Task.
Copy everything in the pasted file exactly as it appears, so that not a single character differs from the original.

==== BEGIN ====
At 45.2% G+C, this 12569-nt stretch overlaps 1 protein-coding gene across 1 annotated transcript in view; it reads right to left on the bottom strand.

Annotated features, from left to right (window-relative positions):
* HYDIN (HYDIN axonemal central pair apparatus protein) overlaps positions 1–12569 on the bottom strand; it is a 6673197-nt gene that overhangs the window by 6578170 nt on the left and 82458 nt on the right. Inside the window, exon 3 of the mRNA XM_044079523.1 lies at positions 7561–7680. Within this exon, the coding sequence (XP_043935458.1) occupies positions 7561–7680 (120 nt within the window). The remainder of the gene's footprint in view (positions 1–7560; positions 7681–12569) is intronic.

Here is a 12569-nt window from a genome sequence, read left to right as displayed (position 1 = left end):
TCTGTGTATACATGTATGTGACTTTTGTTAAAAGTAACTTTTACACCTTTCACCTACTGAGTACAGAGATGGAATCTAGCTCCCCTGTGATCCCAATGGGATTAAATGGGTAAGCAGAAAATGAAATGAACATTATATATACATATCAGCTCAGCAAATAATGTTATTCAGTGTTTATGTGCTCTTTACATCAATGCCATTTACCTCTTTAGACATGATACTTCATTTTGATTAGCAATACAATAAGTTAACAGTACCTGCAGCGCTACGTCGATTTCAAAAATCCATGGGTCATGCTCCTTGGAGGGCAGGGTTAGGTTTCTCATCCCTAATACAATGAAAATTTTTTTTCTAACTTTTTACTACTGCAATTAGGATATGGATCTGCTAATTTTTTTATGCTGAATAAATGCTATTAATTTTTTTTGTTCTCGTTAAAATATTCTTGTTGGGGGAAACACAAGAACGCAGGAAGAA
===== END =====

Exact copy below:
At 45.2% G+C, this 12569-nt stretch overlaps 1 protein-coding gene across 1 annotated transcript in view; it reads right to left on the bottom strand.

Annotated features, from left to right (window-relative positions):
* HYDIN (HYDIN axonemal central pair apparatus protein) overlaps positions 1–12569 on the bottom strand; it is a 6673197-nt gene that overhangs the window by 6578170 nt on the left and 82458 nt on the right. Inside the window, exon 3 of the mRNA XM_044079523.1 lies at positions 7561–7680. Within this exon, the coding sequence (XP_043935458.1) occupies positions 7561–7680 (120 nt within the window). The remainder of the gene's footprint in view (positions 1–7560; positions 7681–12569) is intronic.

Here is a 12569-nt window from a genome sequence, read left to right as displayed (position 1 = left end):
TCTGTGTATACATGTATGTGACTTTTGTTAAAAGTAACTTTTACACCTTTCACCTACTGAGTACAGAGATGGAATCTAGCTCCCCTGTGATCCCAATGGGATTAAATGGGTAAGCAGAAAATGAAATGAACATTATATATACATATCAGCTCAGCAAATAATGTTATTCAGTGTTTATGTGCTCTTTACATCAATGCCATTTACCTCTTTAGACATGATACTTCATTTTGATTAGCAATACAATAAGTTAACAGTACCTGCAGCGCTACGTCGATTTCAAAAATCCATGGGTCATGCTCCTTGGAGGGCAGGGTTAGGTTTCTCATCCCTAATACAATGAAAATTTTTTTTCTAACTTTTTACTACTGCAATTAGGATATGGATCTGCTAATTTTTTTATGCTGAATAAATGCTATTAATTTTTTTTGTTCTCGTTAAAATATTCTTGTTGGGGGAAACACAAGAACGCAGGAAGAA